The big-ticket item in New Zealand Defence Force's 2020/2021 Budget bid is a drive into the cloud to the value of $118.3 million.
That will be backed by an enterprise connectivity project priced at $64.3 million and scheduled for completion in mid to late 2021.
However, both projects and several other smaller ones revealed in the NZDF documents prepared for the 2020/2021 Budget are subject to approval.
"The NZDF is currently prioritising projects for 2020/21 which process should be completed and ratified by the relevant governance board in mid-to-late June 2020," the document reported.
The list of initiatives planned for delivery is also subject to a prioritisation process.
"Until the priorities and schedules have been set, the NZDF is unable to advise key milestones, risks and benefits associated," it said.
The enterprise cloud project appears to be a product of, or at least informed by, a mysterious cloud proof of concept trial undertaken in 2018 called the "XIE platform" and involving Microsoft and Datacom.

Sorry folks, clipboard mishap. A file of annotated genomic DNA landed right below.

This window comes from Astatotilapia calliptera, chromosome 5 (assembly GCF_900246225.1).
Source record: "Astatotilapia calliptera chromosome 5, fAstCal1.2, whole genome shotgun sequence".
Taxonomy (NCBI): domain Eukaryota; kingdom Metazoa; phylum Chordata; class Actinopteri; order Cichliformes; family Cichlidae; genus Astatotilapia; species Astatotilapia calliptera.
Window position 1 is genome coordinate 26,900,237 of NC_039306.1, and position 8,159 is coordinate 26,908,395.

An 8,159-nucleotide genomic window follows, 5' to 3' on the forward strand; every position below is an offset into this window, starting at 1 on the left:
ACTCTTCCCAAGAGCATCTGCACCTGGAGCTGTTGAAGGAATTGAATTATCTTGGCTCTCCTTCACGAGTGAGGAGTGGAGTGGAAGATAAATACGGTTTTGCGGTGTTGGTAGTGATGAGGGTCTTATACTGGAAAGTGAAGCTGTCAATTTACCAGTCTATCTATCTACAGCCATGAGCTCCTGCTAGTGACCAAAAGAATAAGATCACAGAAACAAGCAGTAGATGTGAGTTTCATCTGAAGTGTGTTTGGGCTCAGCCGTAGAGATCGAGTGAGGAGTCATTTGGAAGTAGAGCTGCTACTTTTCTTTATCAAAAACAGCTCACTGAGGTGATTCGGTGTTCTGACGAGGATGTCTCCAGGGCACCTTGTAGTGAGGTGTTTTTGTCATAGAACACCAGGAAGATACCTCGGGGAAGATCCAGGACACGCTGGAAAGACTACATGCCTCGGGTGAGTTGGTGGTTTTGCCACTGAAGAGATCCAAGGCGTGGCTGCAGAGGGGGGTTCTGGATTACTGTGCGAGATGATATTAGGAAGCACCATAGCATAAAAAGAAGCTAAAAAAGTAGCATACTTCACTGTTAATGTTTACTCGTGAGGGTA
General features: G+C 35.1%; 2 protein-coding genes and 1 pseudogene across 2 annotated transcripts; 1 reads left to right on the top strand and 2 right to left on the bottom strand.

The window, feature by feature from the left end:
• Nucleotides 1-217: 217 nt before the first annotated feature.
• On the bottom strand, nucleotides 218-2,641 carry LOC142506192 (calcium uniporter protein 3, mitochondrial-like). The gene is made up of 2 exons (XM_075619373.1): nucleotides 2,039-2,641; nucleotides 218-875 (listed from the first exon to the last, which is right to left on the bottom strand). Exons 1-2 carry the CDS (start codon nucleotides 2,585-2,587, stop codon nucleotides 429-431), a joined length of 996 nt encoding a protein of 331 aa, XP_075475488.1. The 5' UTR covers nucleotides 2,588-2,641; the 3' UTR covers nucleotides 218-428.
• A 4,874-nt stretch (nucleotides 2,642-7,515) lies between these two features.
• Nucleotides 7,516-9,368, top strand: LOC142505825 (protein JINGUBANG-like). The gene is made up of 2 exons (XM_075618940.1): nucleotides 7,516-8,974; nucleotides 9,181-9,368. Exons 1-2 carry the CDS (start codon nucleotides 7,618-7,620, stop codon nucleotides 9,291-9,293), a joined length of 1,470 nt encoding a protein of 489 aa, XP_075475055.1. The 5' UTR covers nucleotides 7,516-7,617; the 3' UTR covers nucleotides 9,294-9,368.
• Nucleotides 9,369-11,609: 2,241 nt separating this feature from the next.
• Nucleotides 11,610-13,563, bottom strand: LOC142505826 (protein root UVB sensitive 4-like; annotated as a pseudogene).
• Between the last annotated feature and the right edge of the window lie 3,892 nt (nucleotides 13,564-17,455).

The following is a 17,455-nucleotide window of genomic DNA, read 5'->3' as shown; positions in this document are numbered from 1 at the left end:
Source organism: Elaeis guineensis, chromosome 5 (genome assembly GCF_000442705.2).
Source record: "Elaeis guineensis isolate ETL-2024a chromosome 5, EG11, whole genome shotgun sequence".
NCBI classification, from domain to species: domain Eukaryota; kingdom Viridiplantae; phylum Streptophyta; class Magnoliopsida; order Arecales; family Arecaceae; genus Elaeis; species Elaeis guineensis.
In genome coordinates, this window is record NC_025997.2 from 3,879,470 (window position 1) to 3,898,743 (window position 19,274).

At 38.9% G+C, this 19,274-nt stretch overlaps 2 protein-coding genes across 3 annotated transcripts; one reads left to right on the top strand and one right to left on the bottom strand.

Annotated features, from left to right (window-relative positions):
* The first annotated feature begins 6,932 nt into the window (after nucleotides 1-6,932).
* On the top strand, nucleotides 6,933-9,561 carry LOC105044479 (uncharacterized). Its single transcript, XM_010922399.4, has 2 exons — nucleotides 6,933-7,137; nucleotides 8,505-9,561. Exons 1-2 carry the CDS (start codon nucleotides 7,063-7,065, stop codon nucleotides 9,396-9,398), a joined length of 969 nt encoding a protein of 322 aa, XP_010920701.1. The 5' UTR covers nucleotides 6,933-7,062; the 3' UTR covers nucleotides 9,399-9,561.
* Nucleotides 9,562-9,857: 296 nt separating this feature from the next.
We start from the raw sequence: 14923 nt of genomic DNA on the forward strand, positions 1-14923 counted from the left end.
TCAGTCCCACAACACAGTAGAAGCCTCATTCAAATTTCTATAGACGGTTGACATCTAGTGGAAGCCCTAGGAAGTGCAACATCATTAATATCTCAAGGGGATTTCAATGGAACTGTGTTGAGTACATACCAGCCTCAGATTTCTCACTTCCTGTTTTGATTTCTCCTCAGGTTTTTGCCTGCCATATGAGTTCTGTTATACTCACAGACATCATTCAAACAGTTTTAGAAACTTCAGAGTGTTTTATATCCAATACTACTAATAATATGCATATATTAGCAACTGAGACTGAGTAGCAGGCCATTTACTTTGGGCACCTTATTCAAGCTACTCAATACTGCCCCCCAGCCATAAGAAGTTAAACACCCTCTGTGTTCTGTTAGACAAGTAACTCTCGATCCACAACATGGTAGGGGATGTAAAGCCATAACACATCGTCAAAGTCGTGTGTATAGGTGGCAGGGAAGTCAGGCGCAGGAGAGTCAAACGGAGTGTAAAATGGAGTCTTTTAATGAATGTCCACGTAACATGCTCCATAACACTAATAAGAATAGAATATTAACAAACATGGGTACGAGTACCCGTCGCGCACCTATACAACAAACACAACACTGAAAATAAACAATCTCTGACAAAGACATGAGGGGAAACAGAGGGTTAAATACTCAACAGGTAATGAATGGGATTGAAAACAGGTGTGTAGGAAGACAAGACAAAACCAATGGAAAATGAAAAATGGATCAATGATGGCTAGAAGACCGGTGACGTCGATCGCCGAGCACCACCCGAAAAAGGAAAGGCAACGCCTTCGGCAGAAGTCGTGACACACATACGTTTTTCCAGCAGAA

After initially refusing to answer Reseller News' questions about the project due to "sensitivities", an official information request revealed the project aimed to build a new hybrid enterprise platform to supply technical services across hosted systems, private cloud and public cloud.
The XIE platform would also facilitate plans to strengthen the organisation's cyber resilience, NZDF said.
The organisation described the project as a natural consequence of tracking the lifecycle of the force's existing IT environment and seeking to "leverage the benefit of emerging technology".
Tender documents revealed the heart of the platform would be a software-defined datacentre, with compute, storage and network virtualisation, though it was noted that storage would be less elastic than the other two.
Multi-tenant capability is also required to allow, for example, NZDF and the Ministry of Foreign Affairs and Trade to use the same services.
Most people working on the project were required to have a secret-level security clearance as a minimum.
Other disclosure reveal Microsoft was involved in the proof of concept, providing: "services to change transformation project XIE proof of concept [PoC] for public and private cloud platforms. Azure/Azure stack PoC services and architecture oversight and governance services including an education stream and designated support engineering."
Datacom was involved in the "purchase and oversight of NZDF's consumption of public cloud services to meet proof of concept outcomes".
Talent International delivered a project manager for XIE which was described as a Microsoft Azure and Azure Stack solution hybrid cloud concept.